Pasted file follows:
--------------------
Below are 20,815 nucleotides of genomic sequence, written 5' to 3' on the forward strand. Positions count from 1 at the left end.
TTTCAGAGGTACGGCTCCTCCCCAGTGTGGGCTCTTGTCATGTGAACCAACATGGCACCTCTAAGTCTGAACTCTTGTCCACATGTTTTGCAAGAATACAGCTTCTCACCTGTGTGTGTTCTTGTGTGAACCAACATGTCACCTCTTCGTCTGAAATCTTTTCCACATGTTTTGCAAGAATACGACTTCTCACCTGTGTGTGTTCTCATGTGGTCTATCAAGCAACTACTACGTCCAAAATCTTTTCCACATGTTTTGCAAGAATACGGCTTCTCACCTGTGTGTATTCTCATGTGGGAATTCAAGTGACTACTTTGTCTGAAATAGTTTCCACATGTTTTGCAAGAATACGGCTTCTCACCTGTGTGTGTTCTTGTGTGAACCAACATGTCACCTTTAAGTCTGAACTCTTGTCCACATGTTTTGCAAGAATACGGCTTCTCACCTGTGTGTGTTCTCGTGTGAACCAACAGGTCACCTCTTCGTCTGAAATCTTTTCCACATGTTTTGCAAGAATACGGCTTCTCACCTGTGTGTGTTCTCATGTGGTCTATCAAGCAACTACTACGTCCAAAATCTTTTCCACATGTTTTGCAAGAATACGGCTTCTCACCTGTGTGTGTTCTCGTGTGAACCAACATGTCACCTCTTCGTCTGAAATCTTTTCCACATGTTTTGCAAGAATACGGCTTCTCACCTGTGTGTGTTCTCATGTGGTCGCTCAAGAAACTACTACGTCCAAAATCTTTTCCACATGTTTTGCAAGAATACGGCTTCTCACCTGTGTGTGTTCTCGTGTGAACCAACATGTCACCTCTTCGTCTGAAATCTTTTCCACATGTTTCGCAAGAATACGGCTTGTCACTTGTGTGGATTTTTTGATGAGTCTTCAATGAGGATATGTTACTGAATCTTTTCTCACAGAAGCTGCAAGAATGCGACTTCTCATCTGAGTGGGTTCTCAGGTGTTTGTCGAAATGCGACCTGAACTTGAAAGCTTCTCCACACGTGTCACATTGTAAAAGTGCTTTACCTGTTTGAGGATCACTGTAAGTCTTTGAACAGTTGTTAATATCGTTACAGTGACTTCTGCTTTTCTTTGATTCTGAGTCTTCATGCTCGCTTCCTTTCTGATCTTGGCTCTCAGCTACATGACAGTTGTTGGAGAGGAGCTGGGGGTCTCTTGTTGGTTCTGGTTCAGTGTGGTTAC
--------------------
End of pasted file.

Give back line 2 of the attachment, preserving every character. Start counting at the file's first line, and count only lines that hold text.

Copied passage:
TTTCAGAGGTACGGCTCCTCCCCAGTGTGGGCTCTTGTCATGTGAACCAACATGGCACCTCTAAGTCTGAACTCTTGTCCACATGTTTTGCAAGAATACAGCTTCTCACCTGTGTGTGTTCTTGTGTGAACCAACATGTCACCTCTTCGTCTGAAATCTTTTCCACATGTTTTGCAAGAATACGACTTCTCACCTGTGTGTGTTCTCATGTGGTCTATCAAGCAACTACTACGTCCAAAATCTTTTCCACATGTTTTGCAAGAATACGGCTTCTCACCTGTGTGTATTCTCATGTGGGAATTCAAGTGACTACTTTGTCTGAAATAGTTTCCACATGTTTTGCAAGAATACGGCTTCTCACCTGTGTGTGTTCTTGTGTGAACCAACATGTCACCTTTAAGTCTGAACTCTTGTCCACATGTTTTGCAAGAATACGGCTTCTCACCTGTGTGTGTTCTCGTGTGAACCAACAGGTCACCTCTTCGTCTGAAATCTTTTCCACATGTTTTGCAAGAATACGGCTTCTCACCTGTGTGTGTTCTCATGTGGTCTATCAAGCAACTACTACGTCCAAAATCTTTTCCACATGTTTTGCAAGAATACGGCTTCTCACCTGTGTGTGTTCTCGTGTGAACCAACATGTCACCTCTTCGTCTGAAATCTTTTCCACATGTTTTGCAAGAATACGGCTTCTCACCTGTGTGTGTTCTCATGTGGTCGCTCAAGAAACTACTACGTCCAAAATCTTTTCCACATGTTTTGCAAGAATACGGCTTCTCACCTGTGTGTGTTCTCGTGTGAACCAACATGTCACCTCTTCGTCTGAAATCTTTTCCACATGTTTCGCAAGAATACGGCTTGTCACTTGTGTGGATTTTTTGATGAGTCTTCAATGAGGATATGTTACTGAATCTTTTCTCACAGAAGCTGCAAGAATGCGACTTCTCATCTGAGTGGGTTCTCAGGTGTTTGTCGAAATGCGACCTGAACTTGAAAGCTTCTCCACACGTGTCACATTGTAAAAGTGCTTTACCTGTTTGAGGATCACTGTAAGTCTTTGAACAGTTGTTAATATCGTTACAGTGACTTCTGCTTTTCTTTGATTCTGAGTCTTCATGCTCGCTTCCTTTCTGATCTTGGCTCTCAGCTACATGACAGTTGTTGGAGAGGAGCTGGGGGTCTCTTGTTGGTTCTGGTTCAGTGTGGTTAC